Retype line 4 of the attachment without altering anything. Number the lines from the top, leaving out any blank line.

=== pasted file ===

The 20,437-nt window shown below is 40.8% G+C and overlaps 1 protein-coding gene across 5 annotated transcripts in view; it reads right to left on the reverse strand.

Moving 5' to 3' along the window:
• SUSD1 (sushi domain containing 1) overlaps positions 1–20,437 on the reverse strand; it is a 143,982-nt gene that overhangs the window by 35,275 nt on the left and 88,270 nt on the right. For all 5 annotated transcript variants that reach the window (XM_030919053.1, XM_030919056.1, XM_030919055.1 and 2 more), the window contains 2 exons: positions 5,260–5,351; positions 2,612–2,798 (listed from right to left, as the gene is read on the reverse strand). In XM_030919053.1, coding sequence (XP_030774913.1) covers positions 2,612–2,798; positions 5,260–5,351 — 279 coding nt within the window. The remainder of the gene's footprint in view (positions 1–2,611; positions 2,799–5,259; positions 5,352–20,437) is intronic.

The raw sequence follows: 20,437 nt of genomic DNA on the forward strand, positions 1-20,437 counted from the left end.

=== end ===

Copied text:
The raw sequence follows: 20,437 nt of genomic DNA on the forward strand, positions 1-20,437 counted from the left end.